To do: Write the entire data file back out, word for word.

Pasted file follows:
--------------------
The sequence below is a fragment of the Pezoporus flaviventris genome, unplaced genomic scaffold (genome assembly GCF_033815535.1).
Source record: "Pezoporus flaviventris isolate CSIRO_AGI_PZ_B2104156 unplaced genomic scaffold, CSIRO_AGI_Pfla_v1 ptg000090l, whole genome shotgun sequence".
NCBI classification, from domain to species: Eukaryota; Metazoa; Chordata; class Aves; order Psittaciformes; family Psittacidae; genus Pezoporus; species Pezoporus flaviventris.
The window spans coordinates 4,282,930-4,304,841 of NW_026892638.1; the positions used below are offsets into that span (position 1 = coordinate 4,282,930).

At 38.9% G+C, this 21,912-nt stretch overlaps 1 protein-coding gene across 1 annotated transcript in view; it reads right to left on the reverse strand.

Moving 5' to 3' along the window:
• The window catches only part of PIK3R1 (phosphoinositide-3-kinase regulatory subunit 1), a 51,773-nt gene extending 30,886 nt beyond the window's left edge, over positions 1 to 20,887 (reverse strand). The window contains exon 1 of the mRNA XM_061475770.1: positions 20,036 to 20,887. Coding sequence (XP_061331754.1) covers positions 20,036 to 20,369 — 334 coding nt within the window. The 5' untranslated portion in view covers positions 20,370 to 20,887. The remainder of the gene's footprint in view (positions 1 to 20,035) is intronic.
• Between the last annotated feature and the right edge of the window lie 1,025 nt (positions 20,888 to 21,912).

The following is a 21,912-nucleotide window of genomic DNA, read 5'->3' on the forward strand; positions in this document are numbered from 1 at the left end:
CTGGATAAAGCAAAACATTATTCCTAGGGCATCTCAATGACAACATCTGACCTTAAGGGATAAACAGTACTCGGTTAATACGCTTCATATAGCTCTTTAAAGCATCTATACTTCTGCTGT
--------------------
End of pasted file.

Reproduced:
The sequence below is a fragment of the Pezoporus flaviventris genome, unplaced genomic scaffold (genome assembly GCF_033815535.1).
Source record: "Pezoporus flaviventris isolate CSIRO_AGI_PZ_B2104156 unplaced genomic scaffold, CSIRO_AGI_Pfla_v1 ptg000090l, whole genome shotgun sequence".
NCBI classification, from domain to species: Eukaryota; Metazoa; Chordata; class Aves; order Psittaciformes; family Psittacidae; genus Pezoporus; species Pezoporus flaviventris.
The window spans coordinates 4,282,930-4,304,841 of NW_026892638.1; the positions used below are offsets into that span (position 1 = coordinate 4,282,930).

At 38.9% G+C, this 21,912-nt stretch overlaps 1 protein-coding gene across 1 annotated transcript in view; it reads right to left on the reverse strand.

Moving 5' to 3' along the window:
• The window catches only part of PIK3R1 (phosphoinositide-3-kinase regulatory subunit 1), a 51,773-nt gene extending 30,886 nt beyond the window's left edge, over positions 1 to 20,887 (reverse strand). The window contains exon 1 of the mRNA XM_061475770.1: positions 20,036 to 20,887. Coding sequence (XP_061331754.1) covers positions 20,036 to 20,369 — 334 coding nt within the window. The 5' untranslated portion in view covers positions 20,370 to 20,887. The remainder of the gene's footprint in view (positions 1 to 20,035) is intronic.
• Between the last annotated feature and the right edge of the window lie 1,025 nt (positions 20,888 to 21,912).

The following is a 21,912-nucleotide window of genomic DNA, read 5'->3' on the forward strand; positions in this document are numbered from 1 at the left end:
CTGGATAAAGCAAAACATTATTCCTAGGGCATCTCAATGACAACATCTGACCTTAAGGGATAAACAGTACTCGGTTAATACGCTTCATATAGCTCTTTAAAGCATCTATACTTCTGCTGT